You Can't Eat A Flag
2018 marks the 20th Anniversary of the Good Friday Agreement which dramatically changed the landscape in Northern Ireland. Being born in 1993, I was too young to have experienced the violence and bombings of the Troubles but ultimately still had to grow up living with the results of events that happened before my time.
I moved to Norwich to study a graphic design degree at Norwich University of the Arts in 2015 and now, after almost three years, I am reaching the end of my studies. Last year, I wrote about my experiences living away from home as part of this website's #28DaysNI project. After the results of 2017’s General Election, I had a lot of English people asking me about the DUP, their stance towards abortion and same-sex marriage.
There is definitely more interest in NI related news in England ever since, it was only last week I had been asked by a lecturer about the Irish Language Act issue at the Stormont Crisis Talks. Not many in England know of all the scandals, gaffes, offensive remarks, and the lingering hangover of the sectarian politics we have had to deal within the past decade of power sharing with the DUP and Sinn Féin.
My final project at university will be creating a book on growing up in post-Troubles Northern Ireland. In all honesty, I could have created a whole project around the DUP’s views on same-sex marriage and abortion. However, I feel that would be too easy and more like grabbing low-hanging fruit.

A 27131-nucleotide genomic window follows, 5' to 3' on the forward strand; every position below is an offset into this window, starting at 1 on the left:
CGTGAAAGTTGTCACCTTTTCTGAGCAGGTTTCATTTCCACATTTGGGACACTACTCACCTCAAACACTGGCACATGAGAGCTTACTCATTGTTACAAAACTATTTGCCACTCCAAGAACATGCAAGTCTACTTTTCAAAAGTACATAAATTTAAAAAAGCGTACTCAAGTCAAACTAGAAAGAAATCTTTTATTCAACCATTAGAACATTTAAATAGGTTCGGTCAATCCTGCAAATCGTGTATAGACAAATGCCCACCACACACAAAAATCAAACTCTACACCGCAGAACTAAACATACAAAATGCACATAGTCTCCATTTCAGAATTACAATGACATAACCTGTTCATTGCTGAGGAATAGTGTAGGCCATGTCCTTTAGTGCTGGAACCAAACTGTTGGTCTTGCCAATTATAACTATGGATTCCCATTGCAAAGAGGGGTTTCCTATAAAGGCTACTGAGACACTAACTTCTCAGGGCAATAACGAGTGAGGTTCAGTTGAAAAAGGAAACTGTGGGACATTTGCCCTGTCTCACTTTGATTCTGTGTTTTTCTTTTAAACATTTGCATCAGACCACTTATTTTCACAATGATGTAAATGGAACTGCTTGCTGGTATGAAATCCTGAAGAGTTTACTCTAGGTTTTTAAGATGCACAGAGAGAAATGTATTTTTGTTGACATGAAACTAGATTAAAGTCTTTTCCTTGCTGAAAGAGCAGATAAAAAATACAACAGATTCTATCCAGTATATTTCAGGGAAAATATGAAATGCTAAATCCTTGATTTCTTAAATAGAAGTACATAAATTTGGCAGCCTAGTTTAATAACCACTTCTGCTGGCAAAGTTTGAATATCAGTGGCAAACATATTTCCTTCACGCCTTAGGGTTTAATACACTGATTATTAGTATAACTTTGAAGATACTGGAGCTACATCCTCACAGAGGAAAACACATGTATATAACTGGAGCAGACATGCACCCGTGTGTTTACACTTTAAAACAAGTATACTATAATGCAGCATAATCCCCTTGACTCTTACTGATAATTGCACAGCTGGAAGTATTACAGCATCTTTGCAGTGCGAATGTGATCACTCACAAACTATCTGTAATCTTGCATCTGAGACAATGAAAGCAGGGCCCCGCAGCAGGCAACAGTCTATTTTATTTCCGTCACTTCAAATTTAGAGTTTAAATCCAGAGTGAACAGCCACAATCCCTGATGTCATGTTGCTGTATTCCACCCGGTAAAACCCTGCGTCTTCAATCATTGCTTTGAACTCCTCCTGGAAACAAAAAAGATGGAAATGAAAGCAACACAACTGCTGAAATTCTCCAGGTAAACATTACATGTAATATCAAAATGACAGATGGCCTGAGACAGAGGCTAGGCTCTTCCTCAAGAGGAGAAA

This is why I am instead choosing to focus on my own experiences growing up in post-Troubles Northern Ireland. This will firstly allow me to focus on what a wider scope of people in NI have had to deal with., as well as what we live with today and why we are stuck like this. But I mainly want to show English journalists that we are not all the same.
My aim is to produce a book that documents and covers the past 20 years of Northern Ireland since the signing of the Good Friday Agreement. It's called "You can't Eat A Flag" and he title is a nod to John Hume’s discussion about real politics being about people’s well-being and well-living, rather than waving flags at each other.
It will be a visual record of growing up in NI and dealing with the legacy of the Troubles, curating curating protests, picket signs, banners, flags, marches, elections, inequality for women and same-sex couples, the gaffs and scandals our politicians have made, and how in 2018 we are still living in a divided society.
To give an idea of what to expect, I am heavily influenced by the work of Craig Oldham who curated a book on the 1984 – 1985 Miner’s Strike in northern England. I attended lectures given by Oldham and I was moved by how he spoke of the hardships his family faced under the Thatcher government during the strike from. He released a book on the strike, which curated that period of history.
Of course I do need material to make my own book a reality. I am seeking artifacts from Northern Ireland 1998 onwards. I have listed some examples below, but I am open to anything being submitted:
- Picket Signs
- T Shirts
- Music (CD’s, Vinyl’s, Posters)
- Or anything that you have created
Anything that is sent will be photographed in my studio (and then returned) before being featured in my book – and everyone will be listed and credited in the finished piece. Additionally, I would like to hear people’s stories on growing up in post-Troubles Northern Ireland or having to deal with current topical issues. The deadline for this book to be completed is in mid-May.
If you have anything or want to submit a piece of writing to be featured in the book please contact me on firstname.lastname@example.org or through the form below.